That's cos it's already been crunched by doping… he didn't say...

UCI President, Pat McQuaid said yesterday that he doesn't think the world wide credit crunch will have much of an effect on cycling. Whether this is whistling in the dark to keep his spirits up or a perceptive analysis of the attractiveness of cycling to sponsors and spectators across the globe, remains to be seen.

"Sport itself will survive the crisis, cycling likewise will survive this crisis, it's too good value for money ... Cycling is one of the best sports for sponsors," he told the Reuters News Agency.

Ironically McQuaid's comments came on the day that Formula 1 bosses announced they would be implementing emergency cost-cutting measures for their sport in 2009 as a direct result of the credit crunch. On the one hand that could be seen as evidence that no sport is immune from the meltdown in the world's capital markets, on the other it could be viewed as an opportunity for cycling – which is nowhere near as capital intensive as F1. Whatever super high-tech treat Trek come up with for Lance to ride next summer from drawing board to production line won't cost as much the wing mirror on an F1 car.

Compared to Formula One cycling sponsorship must look good value and the sport has a global reach that is growing all the time. Next year's Tour of Russia will go ahead, despite the economic difficulties in that country, although the Tour of China will now happen in 2010 rather than 2009. McQuaid blamed bureaucracy for the delay on the Chinese race rather than the economy, but then…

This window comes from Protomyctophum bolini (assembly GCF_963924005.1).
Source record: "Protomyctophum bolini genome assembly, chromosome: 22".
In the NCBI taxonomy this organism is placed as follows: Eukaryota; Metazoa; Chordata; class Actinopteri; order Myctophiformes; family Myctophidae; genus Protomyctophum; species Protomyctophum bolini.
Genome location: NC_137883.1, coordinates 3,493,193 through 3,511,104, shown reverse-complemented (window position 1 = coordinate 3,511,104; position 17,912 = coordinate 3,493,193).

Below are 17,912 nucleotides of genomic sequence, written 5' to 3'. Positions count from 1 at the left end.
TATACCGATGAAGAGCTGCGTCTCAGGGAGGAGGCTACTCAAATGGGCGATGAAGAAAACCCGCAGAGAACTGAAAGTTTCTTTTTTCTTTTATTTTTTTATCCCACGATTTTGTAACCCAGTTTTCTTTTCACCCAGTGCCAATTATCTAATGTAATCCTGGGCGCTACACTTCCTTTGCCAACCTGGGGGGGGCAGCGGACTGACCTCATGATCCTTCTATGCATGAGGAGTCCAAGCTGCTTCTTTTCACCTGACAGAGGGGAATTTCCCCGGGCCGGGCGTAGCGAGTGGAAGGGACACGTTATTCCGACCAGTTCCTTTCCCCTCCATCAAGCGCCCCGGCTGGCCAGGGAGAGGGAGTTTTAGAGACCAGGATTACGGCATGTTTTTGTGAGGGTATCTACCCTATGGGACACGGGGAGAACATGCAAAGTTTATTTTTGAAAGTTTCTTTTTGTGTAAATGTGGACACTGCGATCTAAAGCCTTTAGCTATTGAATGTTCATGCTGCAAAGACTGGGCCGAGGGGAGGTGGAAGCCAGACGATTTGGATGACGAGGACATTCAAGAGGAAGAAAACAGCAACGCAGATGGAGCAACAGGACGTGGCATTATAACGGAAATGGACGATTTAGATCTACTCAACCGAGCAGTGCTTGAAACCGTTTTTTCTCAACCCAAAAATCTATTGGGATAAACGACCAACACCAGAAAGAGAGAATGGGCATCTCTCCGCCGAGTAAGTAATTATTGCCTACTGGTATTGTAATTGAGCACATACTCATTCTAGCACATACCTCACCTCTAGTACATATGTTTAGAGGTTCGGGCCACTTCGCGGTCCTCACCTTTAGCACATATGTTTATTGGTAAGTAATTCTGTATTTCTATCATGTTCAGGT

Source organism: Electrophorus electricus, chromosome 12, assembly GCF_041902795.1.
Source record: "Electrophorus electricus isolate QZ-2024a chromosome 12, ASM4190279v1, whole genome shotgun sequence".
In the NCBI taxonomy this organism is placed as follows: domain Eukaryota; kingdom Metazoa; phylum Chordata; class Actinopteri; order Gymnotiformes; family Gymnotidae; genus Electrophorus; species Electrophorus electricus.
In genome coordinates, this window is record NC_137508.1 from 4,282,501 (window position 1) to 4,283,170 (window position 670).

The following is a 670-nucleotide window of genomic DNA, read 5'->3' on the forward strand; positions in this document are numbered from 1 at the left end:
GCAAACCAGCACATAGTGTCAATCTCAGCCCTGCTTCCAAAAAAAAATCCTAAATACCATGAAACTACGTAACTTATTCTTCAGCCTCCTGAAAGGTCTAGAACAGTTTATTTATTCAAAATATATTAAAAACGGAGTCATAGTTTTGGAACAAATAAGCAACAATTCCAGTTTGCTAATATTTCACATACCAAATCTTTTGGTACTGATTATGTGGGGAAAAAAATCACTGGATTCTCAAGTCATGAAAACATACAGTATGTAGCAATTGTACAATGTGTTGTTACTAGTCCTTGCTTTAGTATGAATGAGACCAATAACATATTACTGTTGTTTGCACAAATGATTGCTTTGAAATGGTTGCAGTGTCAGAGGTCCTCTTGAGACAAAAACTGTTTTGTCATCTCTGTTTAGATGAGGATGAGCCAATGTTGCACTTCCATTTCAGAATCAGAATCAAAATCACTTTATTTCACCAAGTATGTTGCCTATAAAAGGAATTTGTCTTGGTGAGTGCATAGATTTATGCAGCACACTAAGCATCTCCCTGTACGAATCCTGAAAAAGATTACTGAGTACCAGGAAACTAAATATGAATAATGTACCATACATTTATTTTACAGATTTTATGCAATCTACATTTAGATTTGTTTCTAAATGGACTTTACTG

Cycling bosses surely know that they can't afford to be too smug about their ability to attract sponsors in these tough times, one of the reasons that cycling looks such a good deal financially is that it has it's own well publicised problems with doping make it, rightly or wrongly, a harder sell as a clean-living wholesome sport. A fact underlined by recent events in Germany which has seen sponsorship for teams and events dry up, the announcement that Milram was going to continue sponsoring a team for 2009 was greeted with massive relief all round – and they are only committed to another year.
Shopping at the value end of the market for sponsors also leaves cycling teams vulnerable to dodgy deals as Team Saxo Bank found out last month when new 2009 co-sponsor IT Factory suddenly went pop with a 500 million Crown hole in its balance sheet and a suddenly vanished chief executive.

Speaking to Reuters McQuaid also welcomed the return of Lance Armstrong to the sport pointing out the Armstrong's ability to raise cycling's profile.
"He brings a lot of media behind him, that's for sure," he said, talking about the fact that there were more than 120 reporters at the American's official media conference at his Astana team's training camp in Tenerife last week.


Plucked from the obscurity of his London commute back in the mid-Nineties to live in Bath and edit bike mags our man made the jump to the interweb back in 2006 as launch editor of a large cycling website somewhat confusingly named after a piece of navigational equipment. He came up with the idea for road.cc mainly to avoid being told what to do… Oh dear, issues there then. Tony tries to ride his bike every day and if he doesn't he gets grumpy, he likes carbon, but owns steel, and wants titanium. When not on his bike or eating cake Tony spends his time looking for new ways to annoy the road.cc team. He's remarkably good at it.